Writing features

Making an impact with your feature

Johann Hari hit the big time when he infiltrated the far-right by shagging a neo-Nazi, and Samantha Brick was catapulted into the public eye she opened up about why other women hate her.

Shameless confessions are one way to grab the reader’s attention and start a great feature. But that alone won’t win them over. As with news, there must be a top line. You can start with something colourful to set the scene and catch the reader’s attention. Maybe include a joke. But make sure you get to the point quickly, at least by the third paragraph.

The scenario intro is a classic. Take the reader to where you are with a description, although don’t overdo it with hyperbole. Each word must be there for a reason otherwise you waste the reader’s time.

Once you’ve got the reader’s attention, guide them through and keep their interest by making sure each paragraph relates to the previous one. Imagine you’re having a conversation with a real person and don’t want them to switch off. Keep it punchy by varying sentence length and including new facts.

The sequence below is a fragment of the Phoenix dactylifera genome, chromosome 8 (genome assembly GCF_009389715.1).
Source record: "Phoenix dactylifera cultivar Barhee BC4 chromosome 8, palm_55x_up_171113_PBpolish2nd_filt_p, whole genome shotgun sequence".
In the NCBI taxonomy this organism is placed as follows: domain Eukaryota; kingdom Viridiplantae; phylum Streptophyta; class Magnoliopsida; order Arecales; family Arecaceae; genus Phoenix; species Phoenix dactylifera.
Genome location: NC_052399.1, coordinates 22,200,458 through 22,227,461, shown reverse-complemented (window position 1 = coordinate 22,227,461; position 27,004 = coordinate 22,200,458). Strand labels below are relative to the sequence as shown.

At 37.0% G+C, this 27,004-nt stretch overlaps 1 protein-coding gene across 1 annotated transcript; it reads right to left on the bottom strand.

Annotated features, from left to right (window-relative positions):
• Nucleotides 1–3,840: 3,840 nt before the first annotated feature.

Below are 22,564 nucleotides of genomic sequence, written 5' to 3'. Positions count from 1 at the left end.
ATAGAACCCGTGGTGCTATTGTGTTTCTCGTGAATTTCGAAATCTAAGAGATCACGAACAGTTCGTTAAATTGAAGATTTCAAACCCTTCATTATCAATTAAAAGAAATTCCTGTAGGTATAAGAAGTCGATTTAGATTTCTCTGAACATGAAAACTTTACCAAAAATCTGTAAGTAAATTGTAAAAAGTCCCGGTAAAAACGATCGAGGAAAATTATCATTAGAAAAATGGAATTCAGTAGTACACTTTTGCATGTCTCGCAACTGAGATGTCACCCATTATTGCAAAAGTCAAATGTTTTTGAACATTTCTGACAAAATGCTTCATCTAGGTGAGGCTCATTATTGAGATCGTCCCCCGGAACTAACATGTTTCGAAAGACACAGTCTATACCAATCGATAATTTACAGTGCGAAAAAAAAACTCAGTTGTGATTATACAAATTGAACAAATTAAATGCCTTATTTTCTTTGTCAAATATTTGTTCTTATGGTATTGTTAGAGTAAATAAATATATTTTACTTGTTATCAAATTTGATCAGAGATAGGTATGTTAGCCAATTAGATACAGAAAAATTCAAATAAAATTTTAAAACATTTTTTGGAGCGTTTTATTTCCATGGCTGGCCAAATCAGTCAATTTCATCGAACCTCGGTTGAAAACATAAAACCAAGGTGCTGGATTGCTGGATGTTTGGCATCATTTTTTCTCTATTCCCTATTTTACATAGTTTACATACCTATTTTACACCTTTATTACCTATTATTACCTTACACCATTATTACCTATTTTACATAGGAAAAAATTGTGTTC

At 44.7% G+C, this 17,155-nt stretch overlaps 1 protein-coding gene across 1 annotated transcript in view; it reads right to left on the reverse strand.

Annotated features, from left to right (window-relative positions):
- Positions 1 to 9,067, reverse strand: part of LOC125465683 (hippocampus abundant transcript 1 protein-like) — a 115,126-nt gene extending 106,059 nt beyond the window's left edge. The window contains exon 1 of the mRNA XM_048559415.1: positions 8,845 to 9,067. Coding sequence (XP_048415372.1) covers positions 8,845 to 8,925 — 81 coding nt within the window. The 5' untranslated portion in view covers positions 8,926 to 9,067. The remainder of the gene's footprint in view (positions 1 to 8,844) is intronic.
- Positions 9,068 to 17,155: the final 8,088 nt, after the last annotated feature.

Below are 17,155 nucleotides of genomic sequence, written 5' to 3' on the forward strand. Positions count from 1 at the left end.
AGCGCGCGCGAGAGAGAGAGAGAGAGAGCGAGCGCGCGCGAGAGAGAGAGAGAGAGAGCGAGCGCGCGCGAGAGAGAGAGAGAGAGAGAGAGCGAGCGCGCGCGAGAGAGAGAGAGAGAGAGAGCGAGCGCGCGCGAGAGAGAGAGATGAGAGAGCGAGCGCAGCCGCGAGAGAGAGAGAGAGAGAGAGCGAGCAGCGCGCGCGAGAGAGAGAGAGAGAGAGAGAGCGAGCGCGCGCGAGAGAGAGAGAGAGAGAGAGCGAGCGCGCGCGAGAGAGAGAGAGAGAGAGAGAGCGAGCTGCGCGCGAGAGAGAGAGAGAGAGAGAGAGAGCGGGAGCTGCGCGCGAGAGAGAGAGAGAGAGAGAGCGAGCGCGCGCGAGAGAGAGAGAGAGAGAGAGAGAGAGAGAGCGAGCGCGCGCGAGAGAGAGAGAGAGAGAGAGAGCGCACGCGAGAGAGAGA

Features are an opportunity to explore the wider implications of the news. Whether it’s trying out a new sports craze on campus or some weird vodka, or going undercover with an extreme political group, a feature must inform must also entertain. Remember this when pitching ideas – you’ve got to spin a story out, is it interesting enough?

Researching the piece thoroughly is just as important as writing it well. but don’t worry if loads of crucial questions you wish you’d asked occur to you the minute you leave an interview. That’s normal.

Do take down the contact details of every person you deal with, as well as their full name and age. It sounds like common sense but is easy to forget when doing a million other things for your piece. Be polite even if you don’t like someone, and if you’re writing as someone else, be credible – believe you are that person.

The last line matters as much as the first. Don’t leave abruptly. That’s rude to the person who’s given a chunk of their time to read what you have to say. Save up a good quote, or conversational line because final impressions count.

The best feature writers read a lot. If you aren’t at least reading the Sunday Times, you’re unlikely to produce gold.

The Tab Journalism